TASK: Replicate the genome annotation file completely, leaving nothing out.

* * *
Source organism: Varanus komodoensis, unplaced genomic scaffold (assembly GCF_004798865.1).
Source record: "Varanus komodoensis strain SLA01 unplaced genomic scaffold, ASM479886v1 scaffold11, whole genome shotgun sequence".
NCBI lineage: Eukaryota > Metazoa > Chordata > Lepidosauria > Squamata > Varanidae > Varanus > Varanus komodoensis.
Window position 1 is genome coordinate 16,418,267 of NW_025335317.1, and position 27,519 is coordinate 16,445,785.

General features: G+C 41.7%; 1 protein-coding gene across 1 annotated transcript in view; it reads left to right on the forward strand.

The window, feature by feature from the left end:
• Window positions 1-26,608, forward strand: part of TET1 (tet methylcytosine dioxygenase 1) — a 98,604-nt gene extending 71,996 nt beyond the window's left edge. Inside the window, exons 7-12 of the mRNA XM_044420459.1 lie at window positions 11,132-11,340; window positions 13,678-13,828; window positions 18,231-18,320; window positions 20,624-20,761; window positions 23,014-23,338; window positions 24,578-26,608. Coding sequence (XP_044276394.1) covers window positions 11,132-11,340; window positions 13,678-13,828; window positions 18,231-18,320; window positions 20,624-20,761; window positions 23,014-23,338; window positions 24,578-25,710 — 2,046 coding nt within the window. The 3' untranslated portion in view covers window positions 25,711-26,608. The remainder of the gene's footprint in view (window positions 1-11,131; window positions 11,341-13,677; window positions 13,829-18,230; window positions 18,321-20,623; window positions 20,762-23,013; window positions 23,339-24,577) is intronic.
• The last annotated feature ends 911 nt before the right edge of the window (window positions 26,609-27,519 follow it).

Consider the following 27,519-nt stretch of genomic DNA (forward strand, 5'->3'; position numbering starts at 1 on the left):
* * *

Source organism: Varanus komodoensis, unplaced genomic scaffold (assembly GCF_004798865.1).
Source record: "Varanus komodoensis strain SLA01 unplaced genomic scaffold, ASM479886v1 scaffold11, whole genome shotgun sequence".
NCBI lineage: Eukaryota > Metazoa > Chordata > Lepidosauria > Squamata > Varanidae > Varanus > Varanus komodoensis.
Window position 1 is genome coordinate 16,418,267 of NW_025335317.1, and position 27,519 is coordinate 16,445,785.

General features: G+C 41.7%; 1 protein-coding gene across 1 annotated transcript in view; it reads left to right on the forward strand.

The window, feature by feature from the left end:
• Window positions 1-26,608, forward strand: part of TET1 (tet methylcytosine dioxygenase 1) — a 98,604-nt gene extending 71,996 nt beyond the window's left edge. Inside the window, exons 7-12 of the mRNA XM_044420459.1 lie at window positions 11,132-11,340; window positions 13,678-13,828; window positions 18,231-18,320; window positions 20,624-20,761; window positions 23,014-23,338; window positions 24,578-26,608. Coding sequence (XP_044276394.1) covers window positions 11,132-11,340; window positions 13,678-13,828; window positions 18,231-18,320; window positions 20,624-20,761; window positions 23,014-23,338; window positions 24,578-25,710 — 2,046 coding nt within the window. The 3' untranslated portion in view covers window positions 25,711-26,608. The remainder of the gene's footprint in view (window positions 1-11,131; window positions 11,341-13,677; window positions 13,829-18,230; window positions 18,321-20,623; window positions 20,762-23,013; window positions 23,339-24,577) is intronic.
• The last annotated feature ends 911 nt before the right edge of the window (window positions 26,609-27,519 follow it).

Consider the following 27,519-nt stretch of genomic DNA (forward strand, 5'->3'; position numbering starts at 1 on the left):